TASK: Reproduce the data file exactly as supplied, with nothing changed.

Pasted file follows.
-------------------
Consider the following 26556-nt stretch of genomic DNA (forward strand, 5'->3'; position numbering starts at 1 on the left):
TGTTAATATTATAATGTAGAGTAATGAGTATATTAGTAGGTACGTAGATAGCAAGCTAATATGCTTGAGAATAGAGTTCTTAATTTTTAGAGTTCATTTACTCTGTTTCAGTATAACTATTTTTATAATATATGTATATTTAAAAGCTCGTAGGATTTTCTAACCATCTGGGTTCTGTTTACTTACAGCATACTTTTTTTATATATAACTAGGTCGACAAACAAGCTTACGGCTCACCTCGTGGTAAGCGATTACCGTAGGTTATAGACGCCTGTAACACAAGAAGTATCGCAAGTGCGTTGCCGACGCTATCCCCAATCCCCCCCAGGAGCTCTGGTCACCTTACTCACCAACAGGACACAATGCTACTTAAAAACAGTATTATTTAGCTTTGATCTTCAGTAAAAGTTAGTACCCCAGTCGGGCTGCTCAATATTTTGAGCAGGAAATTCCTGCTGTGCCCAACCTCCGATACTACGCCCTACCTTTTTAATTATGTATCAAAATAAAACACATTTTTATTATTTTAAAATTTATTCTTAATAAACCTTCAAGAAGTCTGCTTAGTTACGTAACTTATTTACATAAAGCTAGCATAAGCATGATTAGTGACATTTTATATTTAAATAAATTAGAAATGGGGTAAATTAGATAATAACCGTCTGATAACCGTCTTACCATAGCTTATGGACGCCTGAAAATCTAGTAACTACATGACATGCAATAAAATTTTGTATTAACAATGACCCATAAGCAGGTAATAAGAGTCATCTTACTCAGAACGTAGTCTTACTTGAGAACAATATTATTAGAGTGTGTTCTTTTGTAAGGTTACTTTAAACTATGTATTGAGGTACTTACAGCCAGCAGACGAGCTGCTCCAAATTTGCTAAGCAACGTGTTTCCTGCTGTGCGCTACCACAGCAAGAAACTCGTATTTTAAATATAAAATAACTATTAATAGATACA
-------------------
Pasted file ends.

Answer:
Consider the following 26556-nt stretch of genomic DNA (forward strand, 5'->3'; position numbering starts at 1 on the left):
TGTTAATATTATAATGTAGAGTAATGAGTATATTAGTAGGTACGTAGATAGCAAGCTAATATGCTTGAGAATAGAGTTCTTAATTTTTAGAGTTCATTTACTCTGTTTCAGTATAACTATTTTTATAATATATGTATATTTAAAAGCTCGTAGGATTTTCTAACCATCTGGGTTCTGTTTACTTACAGCATACTTTTTTTATATATAACTAGGTCGACAAACAAGCTTACGGCTCACCTCGTGGTAAGCGATTACCGTAGGTTATAGACGCCTGTAACACAAGAAGTATCGCAAGTGCGTTGCCGACGCTATCCCCAATCCCCCCCAGGAGCTCTGGTCACCTTACTCACCAACAGGACACAATGCTACTTAAAAACAGTATTATTTAGCTTTGATCTTCAGTAAAAGTTAGTACCCCAGTCGGGCTGCTCAATATTTTGAGCAGGAAATTCCTGCTGTGCCCAACCTCCGATACTACGCCCTACCTTTTTAATTATGTATCAAAATAAAACACATTTTTATTATTTTAAAATTTATTCTTAATAAACCTTCAAGAAGTCTGCTTAGTTACGTAACTTATTTACATAAAGCTAGCATAAGCATGATTAGTGACATTTTATATTTAAATAAATTAGAAATGGGGTAAATTAGATAATAACCGTCTGATAACCGTCTTACCATAGCTTATGGACGCCTGAAAATCTAGTAACTACATGACATGCAATAAAATTTTGTATTAACAATGACCCATAAGCAGGTAATAAGAGTCATCTTACTCAGAACGTAGTCTTACTTGAGAACAATATTATTAGAGTGTGTTCTTTTGTAAGGTTACTTTAAACTATGTATTGAGGTACTTACAGCCAGCAGACGAGCTGCTCCAAATTTGCTAAGCAACGTGTTTCCTGCTGTGCGCTACCACAGCAAGAAACTCGTATTTTAAATATAAAATAACTATTAATAGATACA